Restoring The Bee Population Across The Upper Midwest - WBAY

Restoring The Bee Population Across The Upper Midwest

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Wisconsin -

Pesticide use, habitat loss and colony collapse disorder are all contributing to a decline in bee population for more than a decade. With losses of up to 30 percent a year.

"The honey bee is what I call the dust mop of the environment and they bring almost everything back to those boxes we're all familiar with that are stacked out in the field someplace," said Steve Hupfer, beekeeper and member of the Brown County Beekeepers Association.

Commercial honeybees pollinate an estimated $15 billion worth of produce each year.

Dairy farmers and ranchers in Michigan, Minnesota, Wisconsin and the Dakotas can qualify for about $3 million to reseed pastures with alfalfa, clover and other plants appealing to both bees and livestock. Farmers also can get help building fences, installing water tanks and making other changes that better enable them to move their animals from pasture to pasture so the vegetation doesn't become worn down. The goal is to provide higher quality food for insects and animals.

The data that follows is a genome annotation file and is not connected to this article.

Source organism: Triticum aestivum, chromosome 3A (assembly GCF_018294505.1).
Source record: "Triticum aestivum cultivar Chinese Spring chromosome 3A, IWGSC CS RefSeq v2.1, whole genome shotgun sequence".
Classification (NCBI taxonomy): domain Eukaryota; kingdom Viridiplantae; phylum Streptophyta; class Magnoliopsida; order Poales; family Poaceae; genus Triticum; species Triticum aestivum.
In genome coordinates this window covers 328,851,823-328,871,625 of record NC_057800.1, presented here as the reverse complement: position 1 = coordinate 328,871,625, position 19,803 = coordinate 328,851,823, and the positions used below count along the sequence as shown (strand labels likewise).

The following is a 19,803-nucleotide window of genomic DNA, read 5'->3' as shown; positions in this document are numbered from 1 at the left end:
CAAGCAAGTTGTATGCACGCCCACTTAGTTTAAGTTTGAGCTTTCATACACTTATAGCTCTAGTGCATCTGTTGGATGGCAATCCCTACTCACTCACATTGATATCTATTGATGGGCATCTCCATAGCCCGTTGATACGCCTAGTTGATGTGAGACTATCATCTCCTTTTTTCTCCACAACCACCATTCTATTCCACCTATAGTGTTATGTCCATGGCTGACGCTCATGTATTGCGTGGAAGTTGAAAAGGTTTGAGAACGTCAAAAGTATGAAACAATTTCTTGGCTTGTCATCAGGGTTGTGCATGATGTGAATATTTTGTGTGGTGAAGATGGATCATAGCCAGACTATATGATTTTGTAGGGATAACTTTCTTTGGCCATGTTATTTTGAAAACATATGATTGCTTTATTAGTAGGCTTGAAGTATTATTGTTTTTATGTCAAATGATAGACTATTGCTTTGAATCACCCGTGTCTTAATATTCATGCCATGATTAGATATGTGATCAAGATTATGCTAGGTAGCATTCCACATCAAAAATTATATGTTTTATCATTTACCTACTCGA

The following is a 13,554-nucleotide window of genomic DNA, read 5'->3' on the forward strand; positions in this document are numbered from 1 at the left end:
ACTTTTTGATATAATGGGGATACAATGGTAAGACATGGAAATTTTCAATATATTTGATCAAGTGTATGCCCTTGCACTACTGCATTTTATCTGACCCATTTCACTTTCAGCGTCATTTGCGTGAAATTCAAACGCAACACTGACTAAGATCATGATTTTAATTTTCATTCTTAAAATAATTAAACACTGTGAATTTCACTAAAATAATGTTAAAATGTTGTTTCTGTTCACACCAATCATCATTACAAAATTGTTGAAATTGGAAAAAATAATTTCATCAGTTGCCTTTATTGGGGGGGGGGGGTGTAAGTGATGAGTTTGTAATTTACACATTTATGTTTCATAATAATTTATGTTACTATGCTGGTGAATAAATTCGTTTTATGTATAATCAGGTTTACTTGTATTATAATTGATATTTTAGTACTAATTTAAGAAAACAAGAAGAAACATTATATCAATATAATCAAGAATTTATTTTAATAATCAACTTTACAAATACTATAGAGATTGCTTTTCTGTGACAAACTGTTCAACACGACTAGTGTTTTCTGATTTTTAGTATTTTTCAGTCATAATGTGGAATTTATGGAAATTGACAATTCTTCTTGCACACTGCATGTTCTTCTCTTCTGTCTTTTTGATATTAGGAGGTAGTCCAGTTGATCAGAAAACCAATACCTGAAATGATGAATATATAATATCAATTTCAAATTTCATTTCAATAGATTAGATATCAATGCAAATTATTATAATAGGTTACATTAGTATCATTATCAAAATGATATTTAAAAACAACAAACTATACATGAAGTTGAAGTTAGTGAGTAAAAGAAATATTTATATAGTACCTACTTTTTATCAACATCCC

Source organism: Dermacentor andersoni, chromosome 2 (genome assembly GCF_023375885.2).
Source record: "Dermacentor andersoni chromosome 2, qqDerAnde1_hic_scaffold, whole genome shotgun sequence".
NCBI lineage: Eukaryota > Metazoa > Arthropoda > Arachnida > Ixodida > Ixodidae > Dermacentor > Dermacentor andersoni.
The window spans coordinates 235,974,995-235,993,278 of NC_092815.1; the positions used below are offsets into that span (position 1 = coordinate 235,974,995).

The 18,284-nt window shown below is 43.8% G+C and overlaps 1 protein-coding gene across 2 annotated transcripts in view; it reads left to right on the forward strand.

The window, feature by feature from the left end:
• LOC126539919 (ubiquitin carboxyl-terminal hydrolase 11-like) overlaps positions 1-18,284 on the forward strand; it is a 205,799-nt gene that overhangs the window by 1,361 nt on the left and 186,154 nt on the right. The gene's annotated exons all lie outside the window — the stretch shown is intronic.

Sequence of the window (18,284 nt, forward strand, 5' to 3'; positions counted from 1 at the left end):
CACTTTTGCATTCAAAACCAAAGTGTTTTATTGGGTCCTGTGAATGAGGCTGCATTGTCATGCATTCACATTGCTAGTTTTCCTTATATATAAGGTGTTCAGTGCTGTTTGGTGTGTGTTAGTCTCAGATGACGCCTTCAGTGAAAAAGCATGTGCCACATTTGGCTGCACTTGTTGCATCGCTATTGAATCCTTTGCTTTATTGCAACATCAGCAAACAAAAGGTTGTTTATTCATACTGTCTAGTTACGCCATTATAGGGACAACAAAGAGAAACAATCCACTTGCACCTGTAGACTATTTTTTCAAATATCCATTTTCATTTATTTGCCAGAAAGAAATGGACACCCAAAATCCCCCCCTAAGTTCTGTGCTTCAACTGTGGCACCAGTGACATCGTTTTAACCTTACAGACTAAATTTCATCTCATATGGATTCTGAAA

The USDA is focusing on those five states because 65 percent of the nation's estimated 30,000 commercial beekeepers bring hives there for at least part of the year.

"In this particular area there are apples and cherries that need to be pollinated by honey bees in order to produce good, quality crops, and the quantity that actually produces a profit," said Hupfer.

At the Green Bay Botanical Garden bees are kept to help educate the public and local bee keepers about the benefits of these bees.

"If we can improve our habitat year round while the bees are flying, the bees will be much healthier and be able to take care of themselves like they used to," said Hupfer.

In the meantime, local bee populations try to survive.

"This particular winter I think we're going to actually see greater numbers of deaths and die offs in our bee population simply because of the severity of our winter here locally," said Hupfer 

 

 

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